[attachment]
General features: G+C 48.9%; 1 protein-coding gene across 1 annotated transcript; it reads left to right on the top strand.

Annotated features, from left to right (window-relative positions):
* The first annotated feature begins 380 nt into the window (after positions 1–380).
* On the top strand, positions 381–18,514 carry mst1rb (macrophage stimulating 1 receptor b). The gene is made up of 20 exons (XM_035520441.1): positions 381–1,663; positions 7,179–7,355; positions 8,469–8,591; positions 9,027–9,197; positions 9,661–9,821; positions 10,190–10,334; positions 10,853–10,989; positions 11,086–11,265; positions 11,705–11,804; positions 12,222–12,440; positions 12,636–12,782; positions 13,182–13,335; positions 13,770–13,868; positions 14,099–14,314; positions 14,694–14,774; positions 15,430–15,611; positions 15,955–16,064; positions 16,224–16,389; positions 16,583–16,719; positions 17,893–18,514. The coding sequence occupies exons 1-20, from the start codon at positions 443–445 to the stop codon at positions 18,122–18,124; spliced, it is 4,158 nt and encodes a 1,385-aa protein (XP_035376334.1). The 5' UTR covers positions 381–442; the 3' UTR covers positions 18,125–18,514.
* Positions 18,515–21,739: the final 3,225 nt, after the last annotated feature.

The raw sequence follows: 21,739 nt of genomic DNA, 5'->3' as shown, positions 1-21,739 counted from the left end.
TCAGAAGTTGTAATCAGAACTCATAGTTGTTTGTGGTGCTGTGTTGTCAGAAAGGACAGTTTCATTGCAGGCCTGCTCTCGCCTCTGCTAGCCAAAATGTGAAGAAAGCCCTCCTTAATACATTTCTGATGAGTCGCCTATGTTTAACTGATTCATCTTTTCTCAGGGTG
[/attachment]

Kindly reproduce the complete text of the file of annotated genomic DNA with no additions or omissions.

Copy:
General features: G+C 48.9%; 1 protein-coding gene across 1 annotated transcript; it reads left to right on the top strand.

Annotated features, from left to right (window-relative positions):
* The first annotated feature begins 380 nt into the window (after positions 1–380).
* On the top strand, positions 381–18,514 carry mst1rb (macrophage stimulating 1 receptor b). The gene is made up of 20 exons (XM_035520441.1): positions 381–1,663; positions 7,179–7,355; positions 8,469–8,591; positions 9,027–9,197; positions 9,661–9,821; positions 10,190–10,334; positions 10,853–10,989; positions 11,086–11,265; positions 11,705–11,804; positions 12,222–12,440; positions 12,636–12,782; positions 13,182–13,335; positions 13,770–13,868; positions 14,099–14,314; positions 14,694–14,774; positions 15,430–15,611; positions 15,955–16,064; positions 16,224–16,389; positions 16,583–16,719; positions 17,893–18,514. The coding sequence occupies exons 1-20, from the start codon at positions 443–445 to the stop codon at positions 18,122–18,124; spliced, it is 4,158 nt and encodes a 1,385-aa protein (XP_035376334.1). The 5' UTR covers positions 381–442; the 3' UTR covers positions 18,125–18,514.
* Positions 18,515–21,739: the final 3,225 nt, after the last annotated feature.

The raw sequence follows: 21,739 nt of genomic DNA, 5'->3' as shown, positions 1-21,739 counted from the left end.
TCAGAAGTTGTAATCAGAACTCATAGTTGTTTGTGGTGCTGTGTTGTCAGAAAGGACAGTTTCATTGCAGGCCTGCTCTCGCCTCTGCTAGCCAAAATGTGAAGAAAGCCCTCCTTAATACATTTCTGATGAGTCGCCTATGTTTAACTGATTCATCTTTTCTCAGGGTG